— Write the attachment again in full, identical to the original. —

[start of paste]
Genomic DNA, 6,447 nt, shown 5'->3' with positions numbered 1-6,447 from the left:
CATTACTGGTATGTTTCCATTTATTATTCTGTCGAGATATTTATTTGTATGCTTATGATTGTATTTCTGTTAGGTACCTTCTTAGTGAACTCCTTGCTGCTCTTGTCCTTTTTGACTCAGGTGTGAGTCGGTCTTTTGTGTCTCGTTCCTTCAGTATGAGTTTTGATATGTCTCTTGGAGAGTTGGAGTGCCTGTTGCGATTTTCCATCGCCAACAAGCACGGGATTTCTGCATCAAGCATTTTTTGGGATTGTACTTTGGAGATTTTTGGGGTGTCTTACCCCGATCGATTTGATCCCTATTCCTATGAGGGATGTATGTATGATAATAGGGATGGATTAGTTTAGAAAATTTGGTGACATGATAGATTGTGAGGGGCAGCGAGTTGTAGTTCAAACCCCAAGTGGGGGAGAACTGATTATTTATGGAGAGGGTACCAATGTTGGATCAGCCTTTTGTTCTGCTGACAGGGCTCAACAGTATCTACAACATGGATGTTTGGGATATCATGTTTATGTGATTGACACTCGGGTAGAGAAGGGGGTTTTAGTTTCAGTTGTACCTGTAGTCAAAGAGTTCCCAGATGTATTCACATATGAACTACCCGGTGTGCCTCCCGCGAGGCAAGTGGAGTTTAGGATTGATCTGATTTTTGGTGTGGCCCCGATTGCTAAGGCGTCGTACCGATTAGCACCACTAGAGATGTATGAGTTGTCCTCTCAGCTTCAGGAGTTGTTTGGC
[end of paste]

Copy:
Genomic DNA, 6,447 nt, shown 5'->3' with positions numbered 1-6,447 from the left:
CATTACTGGTATGTTTCCATTTATTATTCTGTCGAGATATTTATTTGTATGCTTATGATTGTATTTCTGTTAGGTACCTTCTTAGTGAACTCCTTGCTGCTCTTGTCCTTTTTGACTCAGGTGTGAGTCGGTCTTTTGTGTCTCGTTCCTTCAGTATGAGTTTTGATATGTCTCTTGGAGAGTTGGAGTGCCTGTTGCGATTTTCCATCGCCAACAAGCACGGGATTTCTGCATCAAGCATTTTTTGGGATTGTACTTTGGAGATTTTTGGGGTGTCTTACCCCGATCGATTTGATCCCTATTCCTATGAGGGATGTATGTATGATAATAGGGATGGATTAGTTTAGAAAATTTGGTGACATGATAGATTGTGAGGGGCAGCGAGTTGTAGTTCAAACCCCAAGTGGGGGAGAACTGATTATTTATGGAGAGGGTACCAATGTTGGATCAGCCTTTTGTTCTGCTGACAGGGCTCAACAGTATCTACAACATGGATGTTTGGGATATCATGTTTATGTGATTGACACTCGGGTAGAGAAGGGGGTTTTAGTTTCAGTTGTACCTGTAGTCAAAGAGTTCCCAGATGTATTCACATATGAACTACCCGGTGTGCCTCCCGCGAGGCAAGTGGAGTTTAGGATTGATCTGATTTTTGGTGTGGCCCCGATTGCTAAGGCGTCGTACCGATTAGCACCACTAGAGATGTATGAGTTGTCCTCTCAGCTTCAGGAGTTGTTTGGC